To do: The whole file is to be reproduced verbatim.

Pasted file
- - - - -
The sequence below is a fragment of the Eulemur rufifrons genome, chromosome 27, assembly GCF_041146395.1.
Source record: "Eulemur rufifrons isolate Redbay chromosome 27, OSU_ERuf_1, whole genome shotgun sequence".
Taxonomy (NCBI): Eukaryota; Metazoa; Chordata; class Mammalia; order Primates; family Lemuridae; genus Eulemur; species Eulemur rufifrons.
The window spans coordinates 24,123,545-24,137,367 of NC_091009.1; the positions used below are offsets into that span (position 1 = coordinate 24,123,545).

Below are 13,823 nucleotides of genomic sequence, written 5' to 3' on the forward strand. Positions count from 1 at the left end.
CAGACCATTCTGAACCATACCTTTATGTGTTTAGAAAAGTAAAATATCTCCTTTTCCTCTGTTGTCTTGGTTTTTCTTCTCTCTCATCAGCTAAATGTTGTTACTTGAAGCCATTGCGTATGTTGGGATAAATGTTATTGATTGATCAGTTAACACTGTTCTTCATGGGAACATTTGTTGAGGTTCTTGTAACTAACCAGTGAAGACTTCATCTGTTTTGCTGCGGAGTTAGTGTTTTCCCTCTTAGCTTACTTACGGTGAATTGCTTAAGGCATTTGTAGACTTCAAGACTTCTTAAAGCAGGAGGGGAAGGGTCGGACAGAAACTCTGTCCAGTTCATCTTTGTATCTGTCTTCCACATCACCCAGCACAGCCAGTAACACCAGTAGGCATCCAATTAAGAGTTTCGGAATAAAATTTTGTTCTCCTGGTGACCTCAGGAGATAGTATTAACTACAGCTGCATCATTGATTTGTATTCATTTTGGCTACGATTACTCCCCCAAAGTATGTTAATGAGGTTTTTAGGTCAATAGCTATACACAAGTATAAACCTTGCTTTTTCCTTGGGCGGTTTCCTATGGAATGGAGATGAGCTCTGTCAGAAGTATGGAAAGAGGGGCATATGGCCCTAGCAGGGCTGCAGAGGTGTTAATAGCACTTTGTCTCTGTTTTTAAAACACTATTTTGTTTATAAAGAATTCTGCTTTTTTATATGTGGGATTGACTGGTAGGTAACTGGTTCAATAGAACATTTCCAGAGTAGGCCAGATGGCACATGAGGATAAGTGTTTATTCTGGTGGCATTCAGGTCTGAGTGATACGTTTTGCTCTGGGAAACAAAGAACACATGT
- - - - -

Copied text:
The sequence below is a fragment of the Eulemur rufifrons genome, chromosome 27, assembly GCF_041146395.1.
Source record: "Eulemur rufifrons isolate Redbay chromosome 27, OSU_ERuf_1, whole genome shotgun sequence".
Taxonomy (NCBI): Eukaryota; Metazoa; Chordata; class Mammalia; order Primates; family Lemuridae; genus Eulemur; species Eulemur rufifrons.
The window spans coordinates 24,123,545-24,137,367 of NC_091009.1; the positions used below are offsets into that span (position 1 = coordinate 24,123,545).

Below are 13,823 nucleotides of genomic sequence, written 5' to 3' on the forward strand. Positions count from 1 at the left end.
CAGACCATTCTGAACCATACCTTTATGTGTTTAGAAAAGTAAAATATCTCCTTTTCCTCTGTTGTCTTGGTTTTTCTTCTCTCTCATCAGCTAAATGTTGTTACTTGAAGCCATTGCGTATGTTGGGATAAATGTTATTGATTGATCAGTTAACACTGTTCTTCATGGGAACATTTGTTGAGGTTCTTGTAACTAACCAGTGAAGACTTCATCTGTTTTGCTGCGGAGTTAGTGTTTTCCCTCTTAGCTTACTTACGGTGAATTGCTTAAGGCATTTGTAGACTTCAAGACTTCTTAAAGCAGGAGGGGAAGGGTCGGACAGAAACTCTGTCCAGTTCATCTTTGTATCTGTCTTCCACATCACCCAGCACAGCCAGTAACACCAGTAGGCATCCAATTAAGAGTTTCGGAATAAAATTTTGTTCTCCTGGTGACCTCAGGAGATAGTATTAACTACAGCTGCATCATTGATTTGTATTCATTTTGGCTACGATTACTCCCCCAAAGTATGTTAATGAGGTTTTTAGGTCAATAGCTATACACAAGTATAAACCTTGCTTTTTCCTTGGGCGGTTTCCTATGGAATGGAGATGAGCTCTGTCAGAAGTATGGAAAGAGGGGCATATGGCCCTAGCAGGGCTGCAGAGGTGTTAATAGCACTTTGTCTCTGTTTTTAAAACACTATTTTGTTTATAAAGAATTCTGCTTTTTTATATGTGGGATTGACTGGTAGGTAACTGGTTCAATAGAACATTTCCAGAGTAGGCCAGATGGCACATGAGGATAAGTGTTTATTCTGGTGGCATTCAGGTCTGAGTGATACGTTTTGCTCTGGGAAACAAAGAACACATGT